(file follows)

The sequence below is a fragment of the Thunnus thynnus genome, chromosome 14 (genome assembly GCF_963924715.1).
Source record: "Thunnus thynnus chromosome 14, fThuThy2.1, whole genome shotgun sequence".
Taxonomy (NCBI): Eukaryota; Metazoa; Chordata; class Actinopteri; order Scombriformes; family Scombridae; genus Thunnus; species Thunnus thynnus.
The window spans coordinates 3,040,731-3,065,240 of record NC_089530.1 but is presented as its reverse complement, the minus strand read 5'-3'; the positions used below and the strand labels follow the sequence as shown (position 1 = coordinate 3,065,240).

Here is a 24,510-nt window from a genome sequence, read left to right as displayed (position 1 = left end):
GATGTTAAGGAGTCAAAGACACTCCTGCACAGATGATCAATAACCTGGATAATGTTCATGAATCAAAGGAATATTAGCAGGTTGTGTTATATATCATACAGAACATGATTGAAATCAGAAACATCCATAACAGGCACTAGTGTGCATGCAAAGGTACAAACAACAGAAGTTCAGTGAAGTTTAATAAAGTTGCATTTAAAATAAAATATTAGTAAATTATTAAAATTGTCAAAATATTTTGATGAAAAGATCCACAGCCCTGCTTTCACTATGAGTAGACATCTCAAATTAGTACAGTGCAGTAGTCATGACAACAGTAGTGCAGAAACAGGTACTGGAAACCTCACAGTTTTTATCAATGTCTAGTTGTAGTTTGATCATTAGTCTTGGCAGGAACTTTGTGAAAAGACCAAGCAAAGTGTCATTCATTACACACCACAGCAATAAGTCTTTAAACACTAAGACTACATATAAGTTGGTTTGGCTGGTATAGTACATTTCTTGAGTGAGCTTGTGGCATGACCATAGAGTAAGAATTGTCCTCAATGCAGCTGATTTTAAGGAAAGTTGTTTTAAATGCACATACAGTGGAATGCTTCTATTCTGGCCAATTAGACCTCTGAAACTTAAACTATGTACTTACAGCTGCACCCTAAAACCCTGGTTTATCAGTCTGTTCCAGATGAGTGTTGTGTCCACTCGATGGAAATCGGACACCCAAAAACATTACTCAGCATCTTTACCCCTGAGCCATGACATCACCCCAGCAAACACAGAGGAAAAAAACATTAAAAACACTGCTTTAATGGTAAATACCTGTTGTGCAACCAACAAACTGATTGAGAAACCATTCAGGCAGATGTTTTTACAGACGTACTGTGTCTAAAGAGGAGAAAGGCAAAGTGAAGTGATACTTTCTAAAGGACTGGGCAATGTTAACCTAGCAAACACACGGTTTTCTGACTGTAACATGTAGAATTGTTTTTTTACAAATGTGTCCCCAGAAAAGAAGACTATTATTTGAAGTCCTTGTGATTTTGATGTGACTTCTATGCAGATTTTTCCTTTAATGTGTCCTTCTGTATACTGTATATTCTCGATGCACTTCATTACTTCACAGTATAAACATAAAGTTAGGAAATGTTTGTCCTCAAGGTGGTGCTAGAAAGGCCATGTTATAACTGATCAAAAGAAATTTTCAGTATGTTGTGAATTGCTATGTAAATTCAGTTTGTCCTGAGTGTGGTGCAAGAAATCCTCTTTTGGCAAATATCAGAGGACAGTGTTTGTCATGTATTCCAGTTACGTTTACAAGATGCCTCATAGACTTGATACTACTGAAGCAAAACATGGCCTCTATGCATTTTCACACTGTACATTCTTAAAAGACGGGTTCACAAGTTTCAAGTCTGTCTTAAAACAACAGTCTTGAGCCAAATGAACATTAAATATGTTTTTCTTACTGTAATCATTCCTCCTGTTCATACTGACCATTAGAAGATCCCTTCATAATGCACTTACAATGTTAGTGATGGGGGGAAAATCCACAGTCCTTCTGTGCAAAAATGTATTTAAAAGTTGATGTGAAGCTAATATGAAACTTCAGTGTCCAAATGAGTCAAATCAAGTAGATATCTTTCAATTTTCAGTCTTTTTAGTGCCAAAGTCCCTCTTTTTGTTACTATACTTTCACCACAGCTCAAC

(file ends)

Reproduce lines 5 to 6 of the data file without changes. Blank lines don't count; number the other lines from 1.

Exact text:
Here is a 24,510-nt window from a genome sequence, read left to right as displayed (position 1 = left end):
GATGTTAAGGAGTCAAAGACACTCCTGCACAGATGATCAATAACCTGGATAATGTTCATGAATCAAAGGAATATTAGCAGGTTGTGTTATATATCATACAGAACATGATTGAAATCAGAAACATCCATAACAGGCACTAGTGTGCATGCAAAGGTACAAACAACAGAAGTTCAGTGAAGTTTAATAAAGTTGCATTTAAAATAAAATATTAGTAAATTATTAAAATTGTCAAAATATTTTGATGAAAAGATCCACAGCCCTGCTTTCACTATGAGTAGACATCTCAAATTAGTACAGTGCAGTAGTCATGACAACAGTAGTGCAGAAACAGGTACTGGAAACCTCACAGTTTTTATCAATGTCTAGTTGTAGTTTGATCATTAGTCTTGGCAGGAACTTTGTGAAAAGACCAAGCAAAGTGTCATTCATTACACACCACAGCAATAAGTCTTTAAACACTAAGACTACATATAAGTTGGTTTGGCTGGTATAGTACATTTCTTGAGTGAGCTTGTGGCATGACCATAGAGTAAGAATTGTCCTCAATGCAGCTGATTTTAAGGAAAGTTGTTTTAAATGCACATACAGTGGAATGCTTCTATTCTGGCCAATTAGACCTCTGAAACTTAAACTATGTACTTACAGCTGCACCCTAAAACCCTGGTTTATCAGTCTGTTCCAGATGAGTGTTGTGTCCACTCGATGGAAATCGGACACCCAAAAACATTACTCAGCATCTTTACCCCTGAGCCATGACATCACCCCAGCAAACACAGAGGAAAAAAACATTAAAAACACTGCTTTAATGGTAAATACCTGTTGTGCAACCAACAAACTGATTGAGAAACCATTCAGGCAGATGTTTTTACAGACGTACTGTGTCTAAAGAGGAGAAAGGCAAAGTGAAGTGATACTTTCTAAAGGACTGGGCAATGTTAACCTAGCAAACACACGGTTTTCTGACTGTAACATGTAGAATTGTTTTTTTACAAATGTGTCCCCAGAAAAGAAGACTATTATTTGAAGTCCTTGTGATTTTGATGTGACTTCTATGCAGATTTTTCCTTTAATGTGTCCTTCTGTATACTGTATATTCTCGATGCACTTCATTACTTCACAGTATAAACATAAAGTTAGGAAATGTTTGTCCTCAAGGTGGTGCTAGAAAGGCCATGTTATAACTGATCAAAAGAAATTTTCAGTATGTTGTGAATTGCTATGTAAATTCAGTTTGTCCTGAGTGTGGTGCAAGAAATCCTCTTTTGGCAAATATCAGAGGACAGTGTTTGTCATGTATTCCAGTTACGTTTACAAGATGCCTCATAGACTTGATACTACTGAAGCAAAACATGGCCTCTATGCATTTTCACACTGTACATTCTTAAAAGACGGGTTCACAAGTTTCAAGTCTGTCTTAAAACAACAGTCTTGAGCCAAATGAACATTAAATATGTTTTTCTTACTGTAATCATTCCTCCTGTTCATACTGACCATTAGAAGATCCCTTCATAATGCACTTACAATGTTAGTGATGGGGGGAAAATCCACAGTCCTTCTGTGCAAAAATGTATTTAAAAGTTGATGTGAAGCTAATATGAAACTTCAGTGTCCAAATGAGTCAAATCAAGTAGATATCTTTCAATTTTCAGTCTTTTTAGTGCCAAAGTCCCTCTTTTTGTTACTATACTTTCACCACAGCTCAAC